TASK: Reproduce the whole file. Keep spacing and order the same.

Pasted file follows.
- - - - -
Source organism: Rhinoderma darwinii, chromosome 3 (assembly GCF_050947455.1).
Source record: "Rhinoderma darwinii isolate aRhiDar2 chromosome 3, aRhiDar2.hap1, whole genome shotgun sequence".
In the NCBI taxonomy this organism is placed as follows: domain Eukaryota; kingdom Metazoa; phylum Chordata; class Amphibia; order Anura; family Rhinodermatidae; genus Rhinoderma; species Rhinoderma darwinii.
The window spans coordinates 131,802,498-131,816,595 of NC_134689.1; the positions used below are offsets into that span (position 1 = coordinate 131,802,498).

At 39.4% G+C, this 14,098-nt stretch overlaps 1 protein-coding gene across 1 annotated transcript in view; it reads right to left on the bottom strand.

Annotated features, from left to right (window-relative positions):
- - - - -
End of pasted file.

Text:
Source organism: Rhinoderma darwinii, chromosome 3 (assembly GCF_050947455.1).
Source record: "Rhinoderma darwinii isolate aRhiDar2 chromosome 3, aRhiDar2.hap1, whole genome shotgun sequence".
In the NCBI taxonomy this organism is placed as follows: domain Eukaryota; kingdom Metazoa; phylum Chordata; class Amphibia; order Anura; family Rhinodermatidae; genus Rhinoderma; species Rhinoderma darwinii.
The window spans coordinates 131,802,498-131,816,595 of NC_134689.1; the positions used below are offsets into that span (position 1 = coordinate 131,802,498).

At 39.4% G+C, this 14,098-nt stretch overlaps 1 protein-coding gene across 1 annotated transcript in view; it reads right to left on the bottom strand.

Annotated features, from left to right (window-relative positions):